What’s going on with meningitis at Princeton and UC Santa Barbara?
Both universities are experiencing an outbreak of meningitis—specifically, serogroup B (that’s the genetic fingerprint of the particular strain of meningitis).
In the US, we don’t have an approved vaccine against this serogroup or strain, but we do have vaccines that fight other strains of meningitis, such as C and Y. Those vaccines are working great!
We’re seeing more serogroup B infection right now because there’s no vaccine available in the US to control transmission. And, we’re seeing an outbreak because that just happens sometimes, particularly when there’s no vaccine to prevent it.
As of 25 November, there have been seven cases identified at Princeton, with a probable eighth case not yet formally identified. Three cases have been identified so far at UC Santa Barbara.
Some of the cases have been serious, but to date there are no deaths. Dr. Amanda Cohn, a pediatrician and expert in meningitis with the CDC, talked about these outbreaks today in a teleconference.
She said that while health departments and healthcare providers should be aware of symptoms and think about meningitis should they see indications, it is safe for the college kids to come home for the holidays.
CDC is not expecting transmission in the home. It tends to occur with very close contact (“french” kissing, sharing a room and coughing all over a roommate). Generally, you might get either meningococcal meningitis or meningococcal septicemia from a meningococcal infection.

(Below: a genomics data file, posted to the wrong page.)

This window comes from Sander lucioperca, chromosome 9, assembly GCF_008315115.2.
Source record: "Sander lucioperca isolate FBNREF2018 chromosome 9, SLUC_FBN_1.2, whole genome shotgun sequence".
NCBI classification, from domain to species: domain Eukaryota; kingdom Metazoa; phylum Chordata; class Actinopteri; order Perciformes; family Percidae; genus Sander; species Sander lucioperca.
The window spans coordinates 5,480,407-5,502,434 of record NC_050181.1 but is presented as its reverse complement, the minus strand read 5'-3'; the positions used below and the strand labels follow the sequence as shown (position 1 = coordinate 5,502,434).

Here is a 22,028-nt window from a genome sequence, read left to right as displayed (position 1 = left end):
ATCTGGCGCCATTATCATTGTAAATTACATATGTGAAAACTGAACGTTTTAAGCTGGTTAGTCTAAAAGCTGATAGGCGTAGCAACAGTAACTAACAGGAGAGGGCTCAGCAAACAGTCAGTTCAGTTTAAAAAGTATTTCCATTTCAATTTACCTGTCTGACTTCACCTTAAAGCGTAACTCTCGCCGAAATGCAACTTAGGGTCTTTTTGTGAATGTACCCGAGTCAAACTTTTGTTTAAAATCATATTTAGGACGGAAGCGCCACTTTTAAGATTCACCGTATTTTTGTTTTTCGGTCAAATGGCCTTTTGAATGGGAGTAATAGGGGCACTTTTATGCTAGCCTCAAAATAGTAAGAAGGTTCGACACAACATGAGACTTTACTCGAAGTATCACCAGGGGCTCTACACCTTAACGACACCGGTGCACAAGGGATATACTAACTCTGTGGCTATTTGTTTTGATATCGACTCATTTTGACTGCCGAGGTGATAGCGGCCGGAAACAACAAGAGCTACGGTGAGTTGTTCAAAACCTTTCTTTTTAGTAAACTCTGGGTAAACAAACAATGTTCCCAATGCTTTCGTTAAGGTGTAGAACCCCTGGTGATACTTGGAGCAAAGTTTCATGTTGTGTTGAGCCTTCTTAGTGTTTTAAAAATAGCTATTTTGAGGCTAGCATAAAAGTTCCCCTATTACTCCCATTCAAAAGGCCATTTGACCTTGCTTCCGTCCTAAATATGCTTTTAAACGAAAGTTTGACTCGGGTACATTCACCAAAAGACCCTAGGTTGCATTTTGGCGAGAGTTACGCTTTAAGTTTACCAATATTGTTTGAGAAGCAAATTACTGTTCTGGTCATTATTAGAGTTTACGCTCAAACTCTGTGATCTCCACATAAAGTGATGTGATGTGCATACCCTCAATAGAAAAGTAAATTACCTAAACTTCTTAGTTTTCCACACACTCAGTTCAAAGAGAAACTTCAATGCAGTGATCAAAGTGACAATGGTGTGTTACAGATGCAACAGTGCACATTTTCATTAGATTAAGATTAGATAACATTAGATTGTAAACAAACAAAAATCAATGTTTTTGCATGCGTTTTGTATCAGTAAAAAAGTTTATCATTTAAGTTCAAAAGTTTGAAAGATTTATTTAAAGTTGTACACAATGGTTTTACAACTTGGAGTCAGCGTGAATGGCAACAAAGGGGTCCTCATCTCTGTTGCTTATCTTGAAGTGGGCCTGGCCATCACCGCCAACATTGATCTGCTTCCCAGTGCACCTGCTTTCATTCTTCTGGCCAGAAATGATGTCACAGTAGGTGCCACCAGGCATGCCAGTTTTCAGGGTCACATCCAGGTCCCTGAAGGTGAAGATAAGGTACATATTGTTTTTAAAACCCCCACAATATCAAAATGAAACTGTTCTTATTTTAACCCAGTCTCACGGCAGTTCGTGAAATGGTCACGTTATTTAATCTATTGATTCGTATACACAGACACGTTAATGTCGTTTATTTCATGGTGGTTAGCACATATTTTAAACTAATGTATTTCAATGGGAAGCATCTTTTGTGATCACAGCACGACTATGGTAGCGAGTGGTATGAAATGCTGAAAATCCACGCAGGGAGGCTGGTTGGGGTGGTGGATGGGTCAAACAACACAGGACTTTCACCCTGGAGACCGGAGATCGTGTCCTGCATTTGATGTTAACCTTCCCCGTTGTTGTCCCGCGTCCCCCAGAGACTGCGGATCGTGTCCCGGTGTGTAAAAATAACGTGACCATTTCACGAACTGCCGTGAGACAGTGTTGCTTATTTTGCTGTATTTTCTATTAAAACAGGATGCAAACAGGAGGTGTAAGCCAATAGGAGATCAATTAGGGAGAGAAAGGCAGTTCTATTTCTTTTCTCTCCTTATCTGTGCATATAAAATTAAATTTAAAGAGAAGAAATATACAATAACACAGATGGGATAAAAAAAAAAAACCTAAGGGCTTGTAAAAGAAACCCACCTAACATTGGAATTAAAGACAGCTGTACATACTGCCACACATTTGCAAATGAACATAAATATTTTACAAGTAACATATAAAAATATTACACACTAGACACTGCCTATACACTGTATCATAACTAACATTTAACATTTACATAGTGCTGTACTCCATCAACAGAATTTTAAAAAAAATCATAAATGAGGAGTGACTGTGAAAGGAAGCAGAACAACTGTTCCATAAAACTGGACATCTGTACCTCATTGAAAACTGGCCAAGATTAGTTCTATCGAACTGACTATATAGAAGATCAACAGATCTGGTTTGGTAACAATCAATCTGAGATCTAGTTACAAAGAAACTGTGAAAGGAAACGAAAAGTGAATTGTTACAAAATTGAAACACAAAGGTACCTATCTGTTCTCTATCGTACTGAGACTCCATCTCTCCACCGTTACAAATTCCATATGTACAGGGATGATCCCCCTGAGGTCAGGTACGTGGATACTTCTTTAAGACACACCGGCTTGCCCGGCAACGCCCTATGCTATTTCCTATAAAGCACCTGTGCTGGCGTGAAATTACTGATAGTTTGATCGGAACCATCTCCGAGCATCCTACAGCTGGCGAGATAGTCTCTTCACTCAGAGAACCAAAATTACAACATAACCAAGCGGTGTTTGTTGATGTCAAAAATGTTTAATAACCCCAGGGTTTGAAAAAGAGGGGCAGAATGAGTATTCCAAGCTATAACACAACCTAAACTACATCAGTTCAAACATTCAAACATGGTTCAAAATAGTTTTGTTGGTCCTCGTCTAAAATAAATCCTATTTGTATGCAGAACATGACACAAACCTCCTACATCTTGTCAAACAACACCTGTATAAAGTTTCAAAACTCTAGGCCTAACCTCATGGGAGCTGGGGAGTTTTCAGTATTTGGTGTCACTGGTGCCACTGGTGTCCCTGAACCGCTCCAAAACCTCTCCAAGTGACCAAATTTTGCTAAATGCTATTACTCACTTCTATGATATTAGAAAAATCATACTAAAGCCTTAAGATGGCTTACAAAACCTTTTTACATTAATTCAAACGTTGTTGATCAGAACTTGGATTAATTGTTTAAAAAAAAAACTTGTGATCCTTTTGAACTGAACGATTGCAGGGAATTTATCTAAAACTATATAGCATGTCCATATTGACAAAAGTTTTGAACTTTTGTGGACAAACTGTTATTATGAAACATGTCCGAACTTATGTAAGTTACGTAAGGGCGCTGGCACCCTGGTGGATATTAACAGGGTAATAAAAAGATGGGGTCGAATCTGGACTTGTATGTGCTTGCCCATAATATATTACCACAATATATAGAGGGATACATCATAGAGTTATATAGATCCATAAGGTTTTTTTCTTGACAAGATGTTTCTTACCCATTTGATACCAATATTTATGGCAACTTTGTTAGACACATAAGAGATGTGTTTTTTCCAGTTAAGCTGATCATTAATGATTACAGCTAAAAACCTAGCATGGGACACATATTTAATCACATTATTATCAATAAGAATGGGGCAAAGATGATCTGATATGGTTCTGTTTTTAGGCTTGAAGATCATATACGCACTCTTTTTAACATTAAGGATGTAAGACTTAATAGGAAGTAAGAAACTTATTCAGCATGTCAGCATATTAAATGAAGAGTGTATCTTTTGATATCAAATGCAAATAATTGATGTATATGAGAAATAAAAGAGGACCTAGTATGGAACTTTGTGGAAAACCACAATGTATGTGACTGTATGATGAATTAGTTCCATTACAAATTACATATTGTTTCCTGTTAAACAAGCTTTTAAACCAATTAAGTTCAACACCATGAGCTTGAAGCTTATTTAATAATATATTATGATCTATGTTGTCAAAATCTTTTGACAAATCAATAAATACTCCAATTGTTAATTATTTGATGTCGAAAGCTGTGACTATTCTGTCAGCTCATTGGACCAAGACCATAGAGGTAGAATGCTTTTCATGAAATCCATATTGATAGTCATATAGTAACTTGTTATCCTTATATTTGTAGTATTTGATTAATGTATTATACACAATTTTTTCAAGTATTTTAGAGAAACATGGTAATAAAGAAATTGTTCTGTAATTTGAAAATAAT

Symptoms of meningococcal meningitis as noted by CDC include:
- Sudden onset of fever
- Headache (severe)
- Stiff neck (hurts to move it)
Other symptoms might include:
- Photophobia (increased sensitivity to light)
- Altered mental status (confusion)
The symptoms of meningococcal meningitis can appear quickly or over several days. Typically they develop within 3-7 days after exposure. This infection can be serious with long-term consequences such as hearing loss or brain damage, and it is at times fatal.
Symptoms of meningococcal septicemia may include:
- Cold hands and feet
- Cold chills
- Severe aches or pain in the muscles, joints, chest or abdomen (belly)
- Rapid breathing
- In the later stages, a dark purple rash
These symptoms can come on in a matter of hours and the infection is very dangerous.
Prevention means washing your hands and covering your coughs and sneezes. Get up-to-date on your immunizations (no matter your age) and know that, if a healthcare provider suspects someone in the home may have an infection, those in close contact will receive antibiotics to prevent the spread of the disease. There are some manufacturers working on vaccines that include serogroup B for approval in the US, but they are not yet at the final stages of development on those vaccines.